“Multiple sclerosis (MS) is the most frequent demyelinating disease in young adults and despite significant advances in immunotherapy, disease progression still cannot be prevented. Promotion of remyelination, an endogenous repair mechanism resulting in the formation of new myelin sheaths around demyelinated axons, represents a promising new treatment approach. However, remyelination frequently fails in MS lesions, which can in part be attributed to impaired differentiation of oligodendroglial progenitor cells into mature, myelinating oligodendrocytes. The reasons for impaired oligodendroglial differentiation and defective remyelination in MS are currently unknown. To determine whether intrinsic oligodendroglial factors contribute to impaired remyelination in relapsing–remitting MS (RRMS), we compared induced pluripotent stem cell-derived oligodendrocytes (hiOL) from RRMS patients and controls, among them two monozygous twin pairs discordant for MS. We found that hiOL from RRMS patients and controls were virtually indistinguishable with respect to remyelination-associated functions and proteomic composition. However, while analyzing the effect of extrinsic factors we discovered that supernatants of activated peripheral blood mononuclear cells (PBMCs) significantly inhibit oligodendroglial differentiation. In particular, we identified CD4+ T cells as mediators of impaired oligodendroglial differentiation; at least partly due to interferon-gamma secretion. Additionally, we observed that blocked oligodendroglial differentiation induced by PBMC supernatants could not be restored by application of oligodendroglial differentiation promoting drugs, whereas treatment of PBMCs with the immunomodulatory drug teriflunomide prior to supernatant collection partly rescued oligodendroglial differentiation. In summary, these data indicate that the oligodendroglial differentiation block is not due to intrinsic oligodendroglial factors but rather caused by the inflammatory environment in RRMS lesions which underlines the need for drug screening approaches taking the inflammatory environment into account. Combined, these findings may contribute to the development of new remyelination promoting strategies.”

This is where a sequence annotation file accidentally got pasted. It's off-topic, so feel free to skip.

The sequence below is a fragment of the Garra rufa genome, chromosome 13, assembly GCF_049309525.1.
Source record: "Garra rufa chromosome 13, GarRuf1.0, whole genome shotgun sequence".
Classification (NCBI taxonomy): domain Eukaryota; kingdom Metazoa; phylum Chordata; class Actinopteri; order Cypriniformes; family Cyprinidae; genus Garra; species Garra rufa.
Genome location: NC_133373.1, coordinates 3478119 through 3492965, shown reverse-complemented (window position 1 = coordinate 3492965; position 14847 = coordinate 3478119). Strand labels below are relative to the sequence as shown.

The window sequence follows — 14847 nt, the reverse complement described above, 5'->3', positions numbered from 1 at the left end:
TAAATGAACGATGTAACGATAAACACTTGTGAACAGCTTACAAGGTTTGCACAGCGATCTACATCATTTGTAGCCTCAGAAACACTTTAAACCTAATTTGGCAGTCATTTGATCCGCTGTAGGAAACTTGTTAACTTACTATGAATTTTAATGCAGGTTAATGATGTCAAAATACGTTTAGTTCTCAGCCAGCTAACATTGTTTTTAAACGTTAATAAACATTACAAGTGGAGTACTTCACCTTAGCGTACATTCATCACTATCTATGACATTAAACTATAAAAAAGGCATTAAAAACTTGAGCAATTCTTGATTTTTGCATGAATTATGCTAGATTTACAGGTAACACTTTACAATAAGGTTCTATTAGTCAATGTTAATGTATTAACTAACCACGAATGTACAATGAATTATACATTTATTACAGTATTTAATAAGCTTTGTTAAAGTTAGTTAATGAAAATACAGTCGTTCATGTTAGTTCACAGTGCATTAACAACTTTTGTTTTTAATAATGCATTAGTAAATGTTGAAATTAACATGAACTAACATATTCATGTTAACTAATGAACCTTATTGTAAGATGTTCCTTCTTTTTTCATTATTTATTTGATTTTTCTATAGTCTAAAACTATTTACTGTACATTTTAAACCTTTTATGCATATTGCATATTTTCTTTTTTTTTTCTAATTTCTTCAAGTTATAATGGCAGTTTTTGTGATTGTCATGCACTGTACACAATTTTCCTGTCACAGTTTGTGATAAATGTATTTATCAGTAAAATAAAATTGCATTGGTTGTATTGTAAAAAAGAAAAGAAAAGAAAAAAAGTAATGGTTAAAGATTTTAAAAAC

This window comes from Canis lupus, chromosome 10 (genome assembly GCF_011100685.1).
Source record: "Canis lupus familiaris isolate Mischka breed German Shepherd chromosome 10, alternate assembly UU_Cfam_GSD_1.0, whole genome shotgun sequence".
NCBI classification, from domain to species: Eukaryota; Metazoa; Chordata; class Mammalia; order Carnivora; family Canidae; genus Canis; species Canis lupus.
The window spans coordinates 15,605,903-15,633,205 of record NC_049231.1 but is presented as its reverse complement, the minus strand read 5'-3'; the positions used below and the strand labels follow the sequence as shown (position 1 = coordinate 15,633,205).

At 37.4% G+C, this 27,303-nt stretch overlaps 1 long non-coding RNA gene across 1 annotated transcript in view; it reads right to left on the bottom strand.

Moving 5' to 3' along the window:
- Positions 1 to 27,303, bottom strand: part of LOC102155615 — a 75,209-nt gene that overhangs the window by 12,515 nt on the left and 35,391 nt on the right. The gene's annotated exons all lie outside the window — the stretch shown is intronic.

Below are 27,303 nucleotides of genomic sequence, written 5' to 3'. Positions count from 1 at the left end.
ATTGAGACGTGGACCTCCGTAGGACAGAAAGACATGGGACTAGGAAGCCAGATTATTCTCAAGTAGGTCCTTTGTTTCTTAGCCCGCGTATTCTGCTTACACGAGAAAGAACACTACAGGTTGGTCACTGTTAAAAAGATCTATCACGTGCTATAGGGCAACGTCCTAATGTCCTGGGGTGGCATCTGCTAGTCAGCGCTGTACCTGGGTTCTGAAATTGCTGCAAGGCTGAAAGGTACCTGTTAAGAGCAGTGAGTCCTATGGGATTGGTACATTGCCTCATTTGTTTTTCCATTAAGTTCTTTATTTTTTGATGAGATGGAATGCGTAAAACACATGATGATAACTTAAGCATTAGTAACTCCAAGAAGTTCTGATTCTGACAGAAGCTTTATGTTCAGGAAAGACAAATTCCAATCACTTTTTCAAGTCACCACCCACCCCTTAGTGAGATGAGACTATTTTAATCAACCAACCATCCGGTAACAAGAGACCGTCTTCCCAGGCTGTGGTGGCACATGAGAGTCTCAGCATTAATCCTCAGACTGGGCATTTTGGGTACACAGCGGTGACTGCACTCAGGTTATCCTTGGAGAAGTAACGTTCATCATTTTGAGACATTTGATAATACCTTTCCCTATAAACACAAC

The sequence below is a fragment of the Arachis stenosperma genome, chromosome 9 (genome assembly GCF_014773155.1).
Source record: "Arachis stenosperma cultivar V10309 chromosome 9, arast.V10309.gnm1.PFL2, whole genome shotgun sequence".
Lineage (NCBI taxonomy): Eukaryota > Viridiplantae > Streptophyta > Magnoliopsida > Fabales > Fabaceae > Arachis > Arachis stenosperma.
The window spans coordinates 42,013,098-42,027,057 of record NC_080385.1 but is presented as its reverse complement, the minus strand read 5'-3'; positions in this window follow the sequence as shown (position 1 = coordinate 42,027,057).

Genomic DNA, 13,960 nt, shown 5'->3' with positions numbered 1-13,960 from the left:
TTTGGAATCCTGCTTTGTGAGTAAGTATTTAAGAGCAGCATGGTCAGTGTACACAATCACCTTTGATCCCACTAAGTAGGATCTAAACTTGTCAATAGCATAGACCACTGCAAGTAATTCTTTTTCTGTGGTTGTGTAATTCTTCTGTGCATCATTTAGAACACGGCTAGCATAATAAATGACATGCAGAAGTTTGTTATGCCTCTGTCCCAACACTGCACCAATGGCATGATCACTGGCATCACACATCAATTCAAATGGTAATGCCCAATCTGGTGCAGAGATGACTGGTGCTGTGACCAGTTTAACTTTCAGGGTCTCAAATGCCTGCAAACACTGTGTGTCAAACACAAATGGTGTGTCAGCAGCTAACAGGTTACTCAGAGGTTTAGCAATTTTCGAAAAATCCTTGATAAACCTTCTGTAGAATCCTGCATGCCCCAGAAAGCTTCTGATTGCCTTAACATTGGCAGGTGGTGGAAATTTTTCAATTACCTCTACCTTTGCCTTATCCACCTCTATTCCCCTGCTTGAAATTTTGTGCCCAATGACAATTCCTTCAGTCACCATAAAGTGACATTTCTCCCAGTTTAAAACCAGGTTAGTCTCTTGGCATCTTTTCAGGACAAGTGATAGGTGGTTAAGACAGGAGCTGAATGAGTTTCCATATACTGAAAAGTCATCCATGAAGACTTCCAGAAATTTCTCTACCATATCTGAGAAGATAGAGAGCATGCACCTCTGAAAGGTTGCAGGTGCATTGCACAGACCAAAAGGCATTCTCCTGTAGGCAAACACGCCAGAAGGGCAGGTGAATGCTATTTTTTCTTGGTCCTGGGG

Source: Springer

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